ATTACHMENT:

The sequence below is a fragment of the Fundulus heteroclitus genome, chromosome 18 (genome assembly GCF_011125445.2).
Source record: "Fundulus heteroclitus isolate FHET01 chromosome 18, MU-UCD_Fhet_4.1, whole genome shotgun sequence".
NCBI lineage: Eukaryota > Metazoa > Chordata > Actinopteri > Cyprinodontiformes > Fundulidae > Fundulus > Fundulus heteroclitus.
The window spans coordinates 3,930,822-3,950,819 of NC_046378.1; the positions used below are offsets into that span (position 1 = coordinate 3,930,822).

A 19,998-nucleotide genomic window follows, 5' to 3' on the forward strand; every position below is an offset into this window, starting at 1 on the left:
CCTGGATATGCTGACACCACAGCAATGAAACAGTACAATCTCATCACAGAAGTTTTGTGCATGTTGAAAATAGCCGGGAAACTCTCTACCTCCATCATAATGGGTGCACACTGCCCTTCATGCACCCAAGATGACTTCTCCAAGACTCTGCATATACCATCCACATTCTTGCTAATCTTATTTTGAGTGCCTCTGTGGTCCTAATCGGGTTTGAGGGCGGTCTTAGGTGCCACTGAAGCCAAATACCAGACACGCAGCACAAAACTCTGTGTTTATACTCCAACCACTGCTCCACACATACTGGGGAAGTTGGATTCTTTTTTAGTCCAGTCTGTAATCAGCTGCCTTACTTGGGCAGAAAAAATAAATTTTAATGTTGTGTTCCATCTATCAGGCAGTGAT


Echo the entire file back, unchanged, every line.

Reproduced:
The sequence below is a fragment of the Fundulus heteroclitus genome, chromosome 18 (genome assembly GCF_011125445.2).
Source record: "Fundulus heteroclitus isolate FHET01 chromosome 18, MU-UCD_Fhet_4.1, whole genome shotgun sequence".
NCBI lineage: Eukaryota > Metazoa > Chordata > Actinopteri > Cyprinodontiformes > Fundulidae > Fundulus > Fundulus heteroclitus.
The window spans coordinates 3,930,822-3,950,819 of NC_046378.1; the positions used below are offsets into that span (position 1 = coordinate 3,930,822).

A 19,998-nucleotide genomic window follows, 5' to 3' on the forward strand; every position below is an offset into this window, starting at 1 on the left:
CCTGGATATGCTGACACCACAGCAATGAAACAGTACAATCTCATCACAGAAGTTTTGTGCATGTTGAAAATAGCCGGGAAACTCTCTACCTCCATCATAATGGGTGCACACTGCCCTTCATGCACCCAAGATGACTTCTCCAAGACTCTGCATATACCATCCACATTCTTGCTAATCTTATTTTGAGTGCCTCTGTGGTCCTAATCGGGTTTGAGGGCGGTCTTAGGTGCCACTGAAGCCAAATACCAGACACGCAGCACAAAACTCTGTGTTTATACTCCAACCACTGCTCCACACATACTGGGGAAGTTGGATTCTTTTTTAGTCCAGTCTGTAATCAGCTGCCTTACTTGGGCAGAAAAAATAAATTTTAATGTTGTGTTCCATCTATCAGGCAGTGAT